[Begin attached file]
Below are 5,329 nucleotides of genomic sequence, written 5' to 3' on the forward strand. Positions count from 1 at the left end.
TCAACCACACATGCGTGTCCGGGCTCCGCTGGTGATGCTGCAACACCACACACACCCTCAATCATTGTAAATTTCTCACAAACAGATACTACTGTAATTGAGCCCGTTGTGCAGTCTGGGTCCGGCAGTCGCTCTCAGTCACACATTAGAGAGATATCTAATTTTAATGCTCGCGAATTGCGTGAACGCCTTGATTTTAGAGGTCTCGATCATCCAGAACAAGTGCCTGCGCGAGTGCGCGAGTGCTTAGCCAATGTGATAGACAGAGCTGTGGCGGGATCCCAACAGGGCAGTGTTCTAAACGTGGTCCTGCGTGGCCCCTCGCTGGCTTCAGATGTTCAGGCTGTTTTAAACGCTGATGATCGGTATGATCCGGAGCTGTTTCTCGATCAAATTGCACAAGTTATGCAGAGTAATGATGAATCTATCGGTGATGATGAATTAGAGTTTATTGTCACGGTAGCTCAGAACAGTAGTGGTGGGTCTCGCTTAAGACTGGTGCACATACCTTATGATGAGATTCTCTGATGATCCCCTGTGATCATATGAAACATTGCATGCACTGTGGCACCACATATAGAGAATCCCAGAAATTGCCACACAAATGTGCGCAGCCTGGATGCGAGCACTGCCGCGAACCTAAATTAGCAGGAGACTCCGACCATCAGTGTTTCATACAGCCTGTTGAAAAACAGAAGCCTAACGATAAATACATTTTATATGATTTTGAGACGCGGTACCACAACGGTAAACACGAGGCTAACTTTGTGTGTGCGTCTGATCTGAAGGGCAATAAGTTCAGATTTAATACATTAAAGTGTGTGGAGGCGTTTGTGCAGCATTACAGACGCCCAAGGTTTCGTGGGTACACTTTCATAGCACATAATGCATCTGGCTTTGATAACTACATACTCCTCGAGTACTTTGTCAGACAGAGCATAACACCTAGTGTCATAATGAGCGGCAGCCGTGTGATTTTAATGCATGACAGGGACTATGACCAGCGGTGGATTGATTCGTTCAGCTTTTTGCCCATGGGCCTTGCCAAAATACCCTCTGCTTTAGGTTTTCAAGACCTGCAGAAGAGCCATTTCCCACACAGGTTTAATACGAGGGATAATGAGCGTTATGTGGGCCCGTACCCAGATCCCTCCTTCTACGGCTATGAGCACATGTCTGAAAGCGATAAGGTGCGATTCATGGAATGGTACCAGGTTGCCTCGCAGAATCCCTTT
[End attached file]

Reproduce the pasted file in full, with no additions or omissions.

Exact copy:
Below are 5,329 nucleotides of genomic sequence, written 5' to 3' on the forward strand. Positions count from 1 at the left end.
TCAACCACACATGCGTGTCCGGGCTCCGCTGGTGATGCTGCAACACCACACACACCCTCAATCATTGTAAATTTCTCACAAACAGATACTACTGTAATTGAGCCCGTTGTGCAGTCTGGGTCCGGCAGTCGCTCTCAGTCACACATTAGAGAGATATCTAATTTTAATGCTCGCGAATTGCGTGAACGCCTTGATTTTAGAGGTCTCGATCATCCAGAACAAGTGCCTGCGCGAGTGCGCGAGTGCTTAGCCAATGTGATAGACAGAGCTGTGGCGGGATCCCAACAGGGCAGTGTTCTAAACGTGGTCCTGCGTGGCCCCTCGCTGGCTTCAGATGTTCAGGCTGTTTTAAACGCTGATGATCGGTATGATCCGGAGCTGTTTCTCGATCAAATTGCACAAGTTATGCAGAGTAATGATGAATCTATCGGTGATGATGAATTAGAGTTTATTGTCACGGTAGCTCAGAACAGTAGTGGTGGGTCTCGCTTAAGACTGGTGCACATACCTTATGATGAGATTCTCTGATGATCCCCTGTGATCATATGAAACATTGCATGCACTGTGGCACCACATATAGAGAATCCCAGAAATTGCCACACAAATGTGCGCAGCCTGGATGCGAGCACTGCCGCGAACCTAAATTAGCAGGAGACTCCGACCATCAGTGTTTCATACAGCCTGTTGAAAAACAGAAGCCTAACGATAAATACATTTTATATGATTTTGAGACGCGGTACCACAACGGTAAACACGAGGCTAACTTTGTGTGTGCGTCTGATCTGAAGGGCAATAAGTTCAGATTTAATACATTAAAGTGTGTGGAGGCGTTTGTGCAGCATTACAGACGCCCAAGGTTTCGTGGGTACACTTTCATAGCACATAATGCATCTGGCTTTGATAACTACATACTCCTCGAGTACTTTGTCAGACAGAGCATAACACCTAGTGTCATAATGAGCGGCAGCCGTGTGATTTTAATGCATGACAGGGACTATGACCAGCGGTGGATTGATTCGTTCAGCTTTTTGCCCATGGGCCTTGCCAAAATACCCTCTGCTTTAGGTTTTCAAGACCTGCAGAAGAGCCATTTCCCACACAGGTTTAATACGAGGGATAATGAGCGTTATGTGGGCCCGTACCCAGATCCCTCCTTCTACGGCTATGAGCACATGTCTGAAAGCGATAAGGTGCGATTCATGGAATGGTACCAGGTTGCCTCGCAGAATCCCTTT